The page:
THE NEED FOR AN INDEPENDENT INQUIRY
Home Office disregard for animal suffering
Since the leaked Imutran documents were first presented to the
Home Office over three years ago now, the strategy of Home Office
officials at the Animals (Scientific Procedures) Inspectorate ('ASPI')
has been to defend themselves at all costs rather than consider
legitimate concerns about the adequacy of their implementation of
the 1986 Act. However, Uncaged's legal victory - on public interest
grounds - in April 2003 has allowed the publication of important
confidential information and permits public scrutiny not only of
the original experiments and their regulation, but also the Home
Office's defence of their conduct.
One of the most serious areas of concern surrounds the ASPI's underestimation
of the severity of the experiments. These estimations become part
of the cost/benefit assessment, which is at the heart of the Act
and is the fundamental determinant of whether animal experiments
are legally permissible. The lower the expected level of suffering,
the easier for the experiments to pass the cost-benefit test. Normally,
the operation of the cost-benefit assessment is cloaked in secrecy.
The documents reveal that the vast majority of the pig organ transplant
experiments performed by Imutran were given a 'moderate' severity
categorisation. In the context of UK regulations, 'moderate'
severity involves experiments where:
"suffering can be controlled by reliable post-operative
analgesia and care."
On the other hand, the most severe level of permitted experiment,
"a major departure from the animal's usual state
of health or well-being... likely to include significant morbidity
or death [as] an endpoint, ...[and] models of disease and major
surgery where significant post-operative suffering may result."
If just one animal is likely to suffer "substantially"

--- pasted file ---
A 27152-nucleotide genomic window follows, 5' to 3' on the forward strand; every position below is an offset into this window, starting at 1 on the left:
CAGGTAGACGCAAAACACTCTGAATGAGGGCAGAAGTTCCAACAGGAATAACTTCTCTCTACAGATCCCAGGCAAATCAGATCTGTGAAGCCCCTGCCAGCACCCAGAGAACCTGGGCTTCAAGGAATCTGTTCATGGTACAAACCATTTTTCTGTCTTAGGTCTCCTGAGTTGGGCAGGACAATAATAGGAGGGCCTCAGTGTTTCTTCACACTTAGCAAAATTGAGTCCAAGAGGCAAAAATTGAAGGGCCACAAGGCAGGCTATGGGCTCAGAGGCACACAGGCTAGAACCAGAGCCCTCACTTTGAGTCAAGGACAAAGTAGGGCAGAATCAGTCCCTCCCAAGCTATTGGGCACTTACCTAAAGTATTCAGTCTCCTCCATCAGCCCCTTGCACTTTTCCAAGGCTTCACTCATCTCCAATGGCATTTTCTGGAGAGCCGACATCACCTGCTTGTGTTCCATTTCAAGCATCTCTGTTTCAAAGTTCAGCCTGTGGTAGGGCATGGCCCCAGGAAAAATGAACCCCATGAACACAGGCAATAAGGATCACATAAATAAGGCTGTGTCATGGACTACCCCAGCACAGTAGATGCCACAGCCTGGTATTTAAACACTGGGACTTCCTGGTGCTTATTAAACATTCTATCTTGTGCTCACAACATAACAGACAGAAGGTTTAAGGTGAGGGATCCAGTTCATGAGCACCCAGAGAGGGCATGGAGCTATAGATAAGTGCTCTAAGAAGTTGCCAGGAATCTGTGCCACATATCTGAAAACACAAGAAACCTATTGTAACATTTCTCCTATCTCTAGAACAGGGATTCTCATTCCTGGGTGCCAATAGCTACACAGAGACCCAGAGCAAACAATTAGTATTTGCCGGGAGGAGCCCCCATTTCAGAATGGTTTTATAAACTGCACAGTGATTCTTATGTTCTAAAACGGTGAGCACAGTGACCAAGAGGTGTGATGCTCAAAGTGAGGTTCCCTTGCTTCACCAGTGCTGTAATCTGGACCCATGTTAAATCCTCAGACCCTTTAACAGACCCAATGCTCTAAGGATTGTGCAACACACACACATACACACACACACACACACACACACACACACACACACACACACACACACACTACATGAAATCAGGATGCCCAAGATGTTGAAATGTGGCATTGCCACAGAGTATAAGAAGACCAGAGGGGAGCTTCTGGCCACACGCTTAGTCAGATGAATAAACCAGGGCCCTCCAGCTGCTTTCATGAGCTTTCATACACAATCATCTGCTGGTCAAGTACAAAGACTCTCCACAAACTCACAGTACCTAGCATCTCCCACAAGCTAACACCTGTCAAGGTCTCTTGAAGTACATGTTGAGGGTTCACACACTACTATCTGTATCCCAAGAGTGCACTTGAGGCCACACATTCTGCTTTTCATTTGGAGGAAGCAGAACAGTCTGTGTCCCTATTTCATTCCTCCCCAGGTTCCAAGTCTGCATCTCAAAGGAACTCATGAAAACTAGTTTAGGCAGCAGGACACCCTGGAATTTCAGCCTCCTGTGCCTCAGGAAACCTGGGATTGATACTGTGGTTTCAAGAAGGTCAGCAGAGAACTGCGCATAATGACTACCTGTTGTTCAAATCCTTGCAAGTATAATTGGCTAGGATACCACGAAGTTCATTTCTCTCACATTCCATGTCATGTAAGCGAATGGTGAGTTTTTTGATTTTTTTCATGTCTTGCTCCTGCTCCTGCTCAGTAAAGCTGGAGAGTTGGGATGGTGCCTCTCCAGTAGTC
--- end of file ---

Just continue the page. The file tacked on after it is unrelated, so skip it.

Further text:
then the procedures must be given a "substantial" severity
'Moderate', 'substantial' or 'severe'?
I would like to focus on just one example of the Imutran experiments
in order to demonstrate regulatory misconduct and the subsequent
inadequacy of the Home Office response. This type of experiment
involved the transplantation of transgenic pig hearts into the abdomens
of cynomolgus monkeys, a species of macaque monkey, imported specifically
for use in this research. The procedures were permitted on the basis
of a "moderate" severity classification.
Before we describe the actual effects of the experiments, the RSPCA's
comments on these procedures are worth noting:
"The procedures reported involve major abdominal
surgery. This, by its very nature, will cause pain, suffering
and distress - even if analgesia is administered. Tissue rejection
and immunosuppressive treatment cause further suffering."
The severity of the surgical procedures alone is further indicated
by the fact that 33 out of the 61 transplant experiments in this
study were deemed to be "technical failures" and resulted
in the deaths of the imported primates within 48 hours. On the surgery
aspect of the procedures alone, the experiments clearly conform
to a "substantial" rather than "moderate" classification.
The main objective of the experiments was to develop an immunosuppressive
drug regime to prevent the rejection of the pig hearts, an extremely
complex process that was not, and still is not, understood. It was
a hugely speculative goal. (3)
However, in the project licence, which is a product of collaboration
between Imutran researchers and Home Office Inspectors and sets
out the terms on which the licence is issued, the potential for
suffering caused by the toxic effects of the experimental drug regimes